Fathers: Not as Worthless as We’ve Been Told
Over 300 years ago, philosopher John Locke presented a little nugget of advice for fathers in his work called Some Thoughts Concerning Education. He noted:
“The reservedness and distance that fathers keep, often deprive their sons of that refuge, which would be of more advantage to them, than an hundred rebukes and chidings. Would your son engage in some frolic, or take a vagary; were it not much better he should do it with, than without your knowledge? For since allowances for such things must be made to young men, the more you know of his intrigues and designs, the better will you be able to prevent great mischiefs; and, by letting him see what is like to follow, take the right way of prevailing with him to avoid less inconveniencies. Would you have him open his heart to you, and ask your advice? You must begin to do so with him first, and by your carriage beget that confidence.”
Translation? Spending time with a child is the best investment a father can make.
Not surprisingly, Locke’s assessment rings true with the findings of modern science. As a recent paper from the American Academy of Pediatrics explains, the presence of a father in a child’s life has far-reaching benefits in several areas, including:
1. Health – According to a variety of studies, the active presence of a father discourages various physical health issues such as the early onset of puberty, teen pregnancy, and smoking. Mental health is also improved, for the presence of a father lowers the incidence of depression in both boys and girls.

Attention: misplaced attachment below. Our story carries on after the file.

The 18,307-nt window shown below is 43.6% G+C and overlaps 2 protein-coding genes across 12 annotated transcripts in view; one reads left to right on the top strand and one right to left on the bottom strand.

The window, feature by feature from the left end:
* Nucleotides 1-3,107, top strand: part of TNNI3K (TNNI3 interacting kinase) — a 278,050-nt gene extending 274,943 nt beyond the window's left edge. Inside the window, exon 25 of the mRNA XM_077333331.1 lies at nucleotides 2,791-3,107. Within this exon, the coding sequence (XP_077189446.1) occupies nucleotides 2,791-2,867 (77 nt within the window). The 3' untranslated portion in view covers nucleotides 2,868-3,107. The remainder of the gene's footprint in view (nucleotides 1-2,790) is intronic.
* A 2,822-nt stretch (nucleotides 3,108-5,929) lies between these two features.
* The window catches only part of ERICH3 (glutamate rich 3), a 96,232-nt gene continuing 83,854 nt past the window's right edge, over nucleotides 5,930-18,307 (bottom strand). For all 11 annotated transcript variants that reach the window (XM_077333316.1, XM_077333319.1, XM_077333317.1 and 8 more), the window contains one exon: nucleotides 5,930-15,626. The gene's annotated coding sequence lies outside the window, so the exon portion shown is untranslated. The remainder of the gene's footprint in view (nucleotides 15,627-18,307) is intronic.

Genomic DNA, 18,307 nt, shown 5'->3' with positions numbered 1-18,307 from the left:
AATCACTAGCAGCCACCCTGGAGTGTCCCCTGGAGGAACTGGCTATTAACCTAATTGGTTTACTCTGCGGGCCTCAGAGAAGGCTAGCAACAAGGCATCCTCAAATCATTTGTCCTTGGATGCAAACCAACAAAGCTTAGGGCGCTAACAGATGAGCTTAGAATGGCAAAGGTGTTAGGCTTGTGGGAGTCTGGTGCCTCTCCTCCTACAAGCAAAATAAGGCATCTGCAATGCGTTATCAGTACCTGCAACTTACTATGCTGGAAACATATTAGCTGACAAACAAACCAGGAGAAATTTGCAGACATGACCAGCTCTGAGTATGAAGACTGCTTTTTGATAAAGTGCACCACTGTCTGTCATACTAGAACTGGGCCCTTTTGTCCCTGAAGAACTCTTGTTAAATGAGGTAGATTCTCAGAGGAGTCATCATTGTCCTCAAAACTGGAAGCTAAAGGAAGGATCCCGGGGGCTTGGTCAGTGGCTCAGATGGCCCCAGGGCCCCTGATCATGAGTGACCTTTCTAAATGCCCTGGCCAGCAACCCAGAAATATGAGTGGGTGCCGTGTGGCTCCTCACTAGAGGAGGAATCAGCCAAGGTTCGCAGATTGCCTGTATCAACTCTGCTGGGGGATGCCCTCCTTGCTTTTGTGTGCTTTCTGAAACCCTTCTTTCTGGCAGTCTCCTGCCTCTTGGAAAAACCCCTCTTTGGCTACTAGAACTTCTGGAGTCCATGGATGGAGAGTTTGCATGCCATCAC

2. Development – Research shows that an active father can have a positive impact on brain development, particularly in the area of language. Fathers use a deeper level of vocabulary around children than do mothers, a fact which improves comprehension and language usage in their offspring. A father’s playtime interactions are also believed to increase inquisitiveness in a child.
3. Behavior – Children with fathers who invest time in them not only exhibit better behavior in school, but in later life as well, as shown by a decline in delinquency.
Unfortunately, many children are not reaping these benefits, for “more than 24 million children, 1 in 3, grow up without their biological father.” (chart)
Pop culture has long given us the idea that fathers are “deadbeats, duds and doofuses” to be laughed at and scorned. Is it time we changed our tune and recognized that fathers are far more valuable and positively influential in a child’s life than we give them credit for?